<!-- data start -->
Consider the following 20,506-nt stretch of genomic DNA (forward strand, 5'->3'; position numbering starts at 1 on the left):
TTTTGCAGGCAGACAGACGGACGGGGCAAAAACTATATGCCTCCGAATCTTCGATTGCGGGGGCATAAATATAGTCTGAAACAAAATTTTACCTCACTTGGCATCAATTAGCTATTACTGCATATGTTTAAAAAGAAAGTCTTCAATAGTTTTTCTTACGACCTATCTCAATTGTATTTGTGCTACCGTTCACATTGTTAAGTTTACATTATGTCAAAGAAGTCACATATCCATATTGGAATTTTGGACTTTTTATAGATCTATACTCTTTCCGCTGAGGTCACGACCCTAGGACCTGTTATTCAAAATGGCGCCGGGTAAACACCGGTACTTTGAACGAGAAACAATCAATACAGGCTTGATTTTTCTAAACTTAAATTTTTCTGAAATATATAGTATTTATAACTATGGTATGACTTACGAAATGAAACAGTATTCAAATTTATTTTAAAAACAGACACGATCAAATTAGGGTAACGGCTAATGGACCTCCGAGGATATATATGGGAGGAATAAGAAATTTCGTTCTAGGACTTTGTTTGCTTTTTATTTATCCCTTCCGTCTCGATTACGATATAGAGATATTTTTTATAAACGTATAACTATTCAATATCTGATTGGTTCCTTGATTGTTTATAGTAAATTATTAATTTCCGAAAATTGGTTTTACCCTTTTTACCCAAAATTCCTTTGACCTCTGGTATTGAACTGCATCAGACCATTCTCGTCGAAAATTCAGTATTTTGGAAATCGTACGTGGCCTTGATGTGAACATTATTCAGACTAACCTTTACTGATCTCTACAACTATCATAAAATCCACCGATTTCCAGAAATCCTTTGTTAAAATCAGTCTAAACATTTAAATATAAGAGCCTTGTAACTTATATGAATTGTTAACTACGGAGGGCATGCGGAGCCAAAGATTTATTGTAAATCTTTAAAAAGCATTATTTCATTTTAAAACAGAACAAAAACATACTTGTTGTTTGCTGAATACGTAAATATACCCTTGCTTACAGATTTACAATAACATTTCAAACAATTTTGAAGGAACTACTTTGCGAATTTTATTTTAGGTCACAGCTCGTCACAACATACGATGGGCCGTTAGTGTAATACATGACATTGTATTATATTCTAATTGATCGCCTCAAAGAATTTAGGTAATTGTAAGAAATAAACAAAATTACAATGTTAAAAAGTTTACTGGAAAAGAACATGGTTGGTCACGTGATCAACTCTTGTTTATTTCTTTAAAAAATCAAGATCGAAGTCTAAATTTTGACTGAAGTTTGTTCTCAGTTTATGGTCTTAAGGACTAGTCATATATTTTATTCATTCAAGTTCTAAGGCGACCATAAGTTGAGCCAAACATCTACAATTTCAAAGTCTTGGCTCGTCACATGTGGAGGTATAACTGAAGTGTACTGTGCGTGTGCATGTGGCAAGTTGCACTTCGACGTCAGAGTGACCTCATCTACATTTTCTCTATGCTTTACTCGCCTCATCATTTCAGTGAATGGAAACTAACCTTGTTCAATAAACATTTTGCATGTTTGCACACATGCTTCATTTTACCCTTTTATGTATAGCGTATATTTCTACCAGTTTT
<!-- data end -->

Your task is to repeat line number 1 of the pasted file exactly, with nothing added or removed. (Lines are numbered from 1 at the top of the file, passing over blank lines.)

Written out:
Consider the following 20,506-nt stretch of genomic DNA (forward strand, 5'->3'; position numbering starts at 1 on the left):